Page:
Shoppers face possible food shortages at Christmas, Iceland boss Richard Walker warns

Richard Walker, Managing Director of Iceland said the chain has seen daily supply chain disruption. Credit: PA

Shoppers could be faced with food shortages over Christmas due to supply chain issues in supermarkets, the boss of Wales-based food retailer Iceland has warned.

Richard Walker told BBC Radio 4's World at One he estimated the UK's shortage of lorry drivers was now about 100,000, with the company itself about 100 short.

Retailers and restaurants chains, including Nando's and McDonald's, have also been hit by product shortages as other manufacturers blame staffing shortages at suppliers and a lack of lorry drivers.

Richard Walker, the managing director of Iceland warned we have "Christmas around the corner" and in order to prepare, Iceland tends to start to stockbuild from September onwards.

"We've got a lot of goods to transport between now and Christmas, and a strong supply chain is vital for everyone," He said.

"The reason for sounding the alarm now is that we've already had one Christmas cancelled at the last minute. I'd hate this one to be problematic as well."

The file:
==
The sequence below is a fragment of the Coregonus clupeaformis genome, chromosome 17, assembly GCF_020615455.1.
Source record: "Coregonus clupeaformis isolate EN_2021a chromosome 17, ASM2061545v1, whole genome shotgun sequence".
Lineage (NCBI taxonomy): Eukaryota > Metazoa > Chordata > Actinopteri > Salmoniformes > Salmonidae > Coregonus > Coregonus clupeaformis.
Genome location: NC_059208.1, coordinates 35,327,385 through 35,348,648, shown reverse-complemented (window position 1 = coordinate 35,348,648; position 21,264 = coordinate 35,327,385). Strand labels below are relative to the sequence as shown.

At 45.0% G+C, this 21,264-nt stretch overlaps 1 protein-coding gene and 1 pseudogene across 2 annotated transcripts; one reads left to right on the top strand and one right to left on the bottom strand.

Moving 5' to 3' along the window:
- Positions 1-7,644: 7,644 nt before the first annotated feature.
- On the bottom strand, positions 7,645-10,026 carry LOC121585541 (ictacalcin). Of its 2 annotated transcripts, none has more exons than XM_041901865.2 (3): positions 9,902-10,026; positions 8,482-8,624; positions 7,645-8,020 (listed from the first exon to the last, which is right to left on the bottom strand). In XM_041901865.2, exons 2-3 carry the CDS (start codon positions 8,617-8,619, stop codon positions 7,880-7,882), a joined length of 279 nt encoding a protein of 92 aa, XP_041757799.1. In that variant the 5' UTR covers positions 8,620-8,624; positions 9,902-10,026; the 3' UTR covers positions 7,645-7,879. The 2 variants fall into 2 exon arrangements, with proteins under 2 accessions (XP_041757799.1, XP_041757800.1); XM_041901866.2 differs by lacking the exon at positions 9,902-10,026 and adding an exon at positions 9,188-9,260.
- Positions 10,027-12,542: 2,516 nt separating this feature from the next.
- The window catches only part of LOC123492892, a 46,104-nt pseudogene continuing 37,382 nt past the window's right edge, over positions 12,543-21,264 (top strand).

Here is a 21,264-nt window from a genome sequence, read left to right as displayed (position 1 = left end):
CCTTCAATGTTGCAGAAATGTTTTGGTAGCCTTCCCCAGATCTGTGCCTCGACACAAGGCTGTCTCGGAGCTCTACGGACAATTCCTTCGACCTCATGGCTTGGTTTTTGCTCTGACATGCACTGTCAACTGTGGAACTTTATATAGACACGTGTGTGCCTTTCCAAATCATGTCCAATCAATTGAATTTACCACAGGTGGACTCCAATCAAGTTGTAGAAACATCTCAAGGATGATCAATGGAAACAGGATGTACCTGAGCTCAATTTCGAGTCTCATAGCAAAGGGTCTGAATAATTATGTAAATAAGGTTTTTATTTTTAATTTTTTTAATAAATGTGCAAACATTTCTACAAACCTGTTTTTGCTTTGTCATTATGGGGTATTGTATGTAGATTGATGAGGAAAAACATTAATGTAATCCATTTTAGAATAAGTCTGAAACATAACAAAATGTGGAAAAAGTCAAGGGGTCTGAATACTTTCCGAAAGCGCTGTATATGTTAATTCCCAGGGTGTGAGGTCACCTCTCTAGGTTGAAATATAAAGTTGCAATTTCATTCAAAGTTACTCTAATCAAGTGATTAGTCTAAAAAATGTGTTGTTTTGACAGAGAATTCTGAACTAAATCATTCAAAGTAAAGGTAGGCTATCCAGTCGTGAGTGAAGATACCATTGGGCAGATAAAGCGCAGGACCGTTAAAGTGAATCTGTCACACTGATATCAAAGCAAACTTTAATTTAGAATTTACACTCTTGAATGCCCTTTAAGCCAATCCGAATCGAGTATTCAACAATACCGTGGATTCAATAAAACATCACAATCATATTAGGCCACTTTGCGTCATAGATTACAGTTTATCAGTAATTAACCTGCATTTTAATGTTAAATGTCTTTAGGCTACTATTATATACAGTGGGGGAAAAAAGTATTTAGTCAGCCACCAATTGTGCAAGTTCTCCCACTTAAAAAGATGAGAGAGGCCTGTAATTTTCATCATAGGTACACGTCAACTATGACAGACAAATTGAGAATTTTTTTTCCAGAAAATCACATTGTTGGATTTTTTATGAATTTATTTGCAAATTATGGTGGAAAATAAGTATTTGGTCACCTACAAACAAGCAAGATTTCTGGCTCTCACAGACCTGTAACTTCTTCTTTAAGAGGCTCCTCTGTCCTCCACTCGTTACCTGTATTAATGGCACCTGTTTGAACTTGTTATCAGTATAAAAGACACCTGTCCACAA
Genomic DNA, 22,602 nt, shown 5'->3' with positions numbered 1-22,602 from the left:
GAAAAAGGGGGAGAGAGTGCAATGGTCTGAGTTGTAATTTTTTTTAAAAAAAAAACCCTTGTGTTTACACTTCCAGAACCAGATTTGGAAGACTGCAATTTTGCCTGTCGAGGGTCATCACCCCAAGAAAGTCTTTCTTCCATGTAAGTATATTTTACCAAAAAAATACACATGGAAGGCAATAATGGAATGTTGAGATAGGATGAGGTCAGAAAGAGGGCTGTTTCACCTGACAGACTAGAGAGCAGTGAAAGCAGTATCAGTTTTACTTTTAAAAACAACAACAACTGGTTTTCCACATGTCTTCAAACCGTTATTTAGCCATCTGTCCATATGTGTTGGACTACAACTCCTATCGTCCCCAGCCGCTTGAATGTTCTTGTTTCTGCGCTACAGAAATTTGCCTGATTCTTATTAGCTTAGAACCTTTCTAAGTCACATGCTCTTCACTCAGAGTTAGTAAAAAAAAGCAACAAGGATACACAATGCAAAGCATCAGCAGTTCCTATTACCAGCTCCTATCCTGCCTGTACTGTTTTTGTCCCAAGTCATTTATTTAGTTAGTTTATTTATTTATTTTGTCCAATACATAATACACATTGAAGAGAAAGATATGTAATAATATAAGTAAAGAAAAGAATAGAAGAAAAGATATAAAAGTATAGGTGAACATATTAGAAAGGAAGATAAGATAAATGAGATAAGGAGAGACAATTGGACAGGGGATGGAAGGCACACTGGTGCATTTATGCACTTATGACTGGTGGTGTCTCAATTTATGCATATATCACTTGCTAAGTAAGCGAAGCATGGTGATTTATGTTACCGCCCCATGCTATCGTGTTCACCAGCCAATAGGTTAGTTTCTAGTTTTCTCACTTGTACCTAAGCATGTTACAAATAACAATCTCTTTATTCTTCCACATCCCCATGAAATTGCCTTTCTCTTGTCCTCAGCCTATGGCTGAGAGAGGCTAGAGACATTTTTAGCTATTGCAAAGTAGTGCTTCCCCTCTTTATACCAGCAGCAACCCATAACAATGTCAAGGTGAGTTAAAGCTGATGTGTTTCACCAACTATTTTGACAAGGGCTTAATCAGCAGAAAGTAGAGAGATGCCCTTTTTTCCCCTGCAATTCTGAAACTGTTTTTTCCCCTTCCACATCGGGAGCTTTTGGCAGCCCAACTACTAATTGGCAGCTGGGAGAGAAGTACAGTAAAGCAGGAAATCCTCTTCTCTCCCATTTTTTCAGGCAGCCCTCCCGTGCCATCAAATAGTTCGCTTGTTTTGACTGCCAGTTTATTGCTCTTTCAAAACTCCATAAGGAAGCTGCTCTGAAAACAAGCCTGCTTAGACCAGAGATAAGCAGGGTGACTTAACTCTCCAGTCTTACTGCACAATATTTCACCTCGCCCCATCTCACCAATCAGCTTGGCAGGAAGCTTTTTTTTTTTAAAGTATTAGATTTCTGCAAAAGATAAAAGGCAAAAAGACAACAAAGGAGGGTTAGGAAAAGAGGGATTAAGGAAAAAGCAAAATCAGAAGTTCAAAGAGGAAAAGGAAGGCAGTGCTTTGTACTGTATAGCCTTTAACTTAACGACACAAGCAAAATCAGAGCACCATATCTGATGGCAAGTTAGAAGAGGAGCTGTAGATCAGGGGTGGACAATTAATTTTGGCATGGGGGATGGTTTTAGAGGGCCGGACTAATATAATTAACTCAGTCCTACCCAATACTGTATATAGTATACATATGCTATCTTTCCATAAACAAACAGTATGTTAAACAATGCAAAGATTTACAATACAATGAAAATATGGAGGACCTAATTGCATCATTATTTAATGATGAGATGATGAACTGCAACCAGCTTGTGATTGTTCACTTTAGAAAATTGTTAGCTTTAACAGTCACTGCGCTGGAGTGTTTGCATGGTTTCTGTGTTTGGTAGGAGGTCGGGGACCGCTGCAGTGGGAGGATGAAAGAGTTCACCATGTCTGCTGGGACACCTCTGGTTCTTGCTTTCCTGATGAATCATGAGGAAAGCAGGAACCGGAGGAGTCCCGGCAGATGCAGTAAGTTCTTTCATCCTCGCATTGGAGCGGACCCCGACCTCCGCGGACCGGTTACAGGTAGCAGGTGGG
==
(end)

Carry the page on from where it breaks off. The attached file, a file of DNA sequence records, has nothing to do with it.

Richard Walker warned the 'big shortage' in Lorry drivers would threaten Christmas products and deliveries. Credit: PA

Mr Walker added the chain has seen daily delivery cancellations as the disruption continues.

"We've had deliveries cancelled for the first time since the pandemic began, about 30 to 40 deliveries a day," he said.

The retailer said it has seen particular lines, such as bread and soft drinks, impacted by issues facing suppliers.

Tesco boss John Allan, also said the UK faced food shortages in the lead up to Christmas and that the "straightforward solution" to driver shortages would be "to allow UK industry to bring in skilled drivers from elsewhere".

"We are very short of drivers, it's a combination of many EU drivers having decided to go home and also the ageing age profile," he added.

"I think certainly Brexit has been a contributor to that but also improving economies, higher wages in some of the countries that they've come from historically, have also led to that flow."

He said there could be some shortages as a result but stressed it was important not to "over-dramatise" the extent of this issue yet.

Road haulage bosses have said there is a shortfall of around 100,000 drivers, partly caused by the exit from the UK during the pandemic.

Industry groups have also said training for new drivers is taking months, making the shortfall in numbers difficult to resolve quickly.

However, the problems pre-date the pandemic. Before Covid there was a shortage of about 60,000 drivers.